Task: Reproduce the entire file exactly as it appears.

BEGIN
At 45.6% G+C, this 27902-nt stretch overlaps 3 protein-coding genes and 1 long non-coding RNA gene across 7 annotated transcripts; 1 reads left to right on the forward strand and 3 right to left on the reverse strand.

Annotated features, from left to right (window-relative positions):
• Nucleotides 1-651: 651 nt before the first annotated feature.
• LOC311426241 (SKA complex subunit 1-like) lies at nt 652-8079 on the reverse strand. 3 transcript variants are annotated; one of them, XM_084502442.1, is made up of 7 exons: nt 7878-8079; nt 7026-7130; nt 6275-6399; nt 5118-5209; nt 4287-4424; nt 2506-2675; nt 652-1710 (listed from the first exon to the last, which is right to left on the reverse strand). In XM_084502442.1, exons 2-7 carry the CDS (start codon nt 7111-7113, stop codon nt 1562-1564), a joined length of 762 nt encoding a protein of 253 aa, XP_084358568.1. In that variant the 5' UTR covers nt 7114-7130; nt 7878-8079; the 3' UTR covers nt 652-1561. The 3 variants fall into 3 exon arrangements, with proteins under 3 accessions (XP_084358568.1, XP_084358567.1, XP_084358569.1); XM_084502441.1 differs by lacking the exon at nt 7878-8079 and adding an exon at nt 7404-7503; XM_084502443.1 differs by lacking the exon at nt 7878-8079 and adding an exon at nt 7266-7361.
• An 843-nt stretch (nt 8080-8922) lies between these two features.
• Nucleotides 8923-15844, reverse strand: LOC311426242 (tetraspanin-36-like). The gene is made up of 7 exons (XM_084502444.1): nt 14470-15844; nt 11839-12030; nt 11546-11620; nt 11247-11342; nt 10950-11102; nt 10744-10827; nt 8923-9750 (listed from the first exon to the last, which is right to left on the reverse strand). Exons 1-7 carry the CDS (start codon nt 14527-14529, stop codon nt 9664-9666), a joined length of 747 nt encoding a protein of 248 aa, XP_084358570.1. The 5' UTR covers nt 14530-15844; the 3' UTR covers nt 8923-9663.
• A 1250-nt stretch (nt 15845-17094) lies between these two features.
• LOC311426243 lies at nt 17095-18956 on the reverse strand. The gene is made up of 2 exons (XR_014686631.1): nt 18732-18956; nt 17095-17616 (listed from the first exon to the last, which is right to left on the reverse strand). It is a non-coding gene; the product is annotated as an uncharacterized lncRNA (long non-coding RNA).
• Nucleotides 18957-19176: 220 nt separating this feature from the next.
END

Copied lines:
At 45.6% G+C, this 27902-nt stretch overlaps 3 protein-coding genes and 1 long non-coding RNA gene across 7 annotated transcripts; 1 reads left to right on the forward strand and 3 right to left on the reverse strand.

Annotated features, from left to right (window-relative positions):
• Nucleotides 1-651: 651 nt before the first annotated feature.
• LOC311426241 (SKA complex subunit 1-like) lies at nt 652-8079 on the reverse strand. 3 transcript variants are annotated; one of them, XM_084502442.1, is made up of 7 exons: nt 7878-8079; nt 7026-7130; nt 6275-6399; nt 5118-5209; nt 4287-4424; nt 2506-2675; nt 652-1710 (listed from the first exon to the last, which is right to left on the reverse strand). In XM_084502442.1, exons 2-7 carry the CDS (start codon nt 7111-7113, stop codon nt 1562-1564), a joined length of 762 nt encoding a protein of 253 aa, XP_084358568.1. In that variant the 5' UTR covers nt 7114-7130; nt 7878-8079; the 3' UTR covers nt 652-1561. The 3 variants fall into 3 exon arrangements, with proteins under 3 accessions (XP_084358568.1, XP_084358567.1, XP_084358569.1); XM_084502441.1 differs by lacking the exon at nt 7878-8079 and adding an exon at nt 7404-7503; XM_084502443.1 differs by lacking the exon at nt 7878-8079 and adding an exon at nt 7266-7361.
• An 843-nt stretch (nt 8080-8922) lies between these two features.
• Nucleotides 8923-15844, reverse strand: LOC311426242 (tetraspanin-36-like). The gene is made up of 7 exons (XM_084502444.1): nt 14470-15844; nt 11839-12030; nt 11546-11620; nt 11247-11342; nt 10950-11102; nt 10744-10827; nt 8923-9750 (listed from the first exon to the last, which is right to left on the reverse strand). Exons 1-7 carry the CDS (start codon nt 14527-14529, stop codon nt 9664-9666), a joined length of 747 nt encoding a protein of 248 aa, XP_084358570.1. The 5' UTR covers nt 14530-15844; the 3' UTR covers nt 8923-9663.
• A 1250-nt stretch (nt 15845-17094) lies between these two features.
• LOC311426243 lies at nt 17095-18956 on the reverse strand. The gene is made up of 2 exons (XR_014686631.1): nt 18732-18956; nt 17095-17616 (listed from the first exon to the last, which is right to left on the reverse strand). It is a non-coding gene; the product is annotated as an uncharacterized lncRNA (long non-coding RNA).
• Nucleotides 18957-19176: 220 nt separating this feature from the next.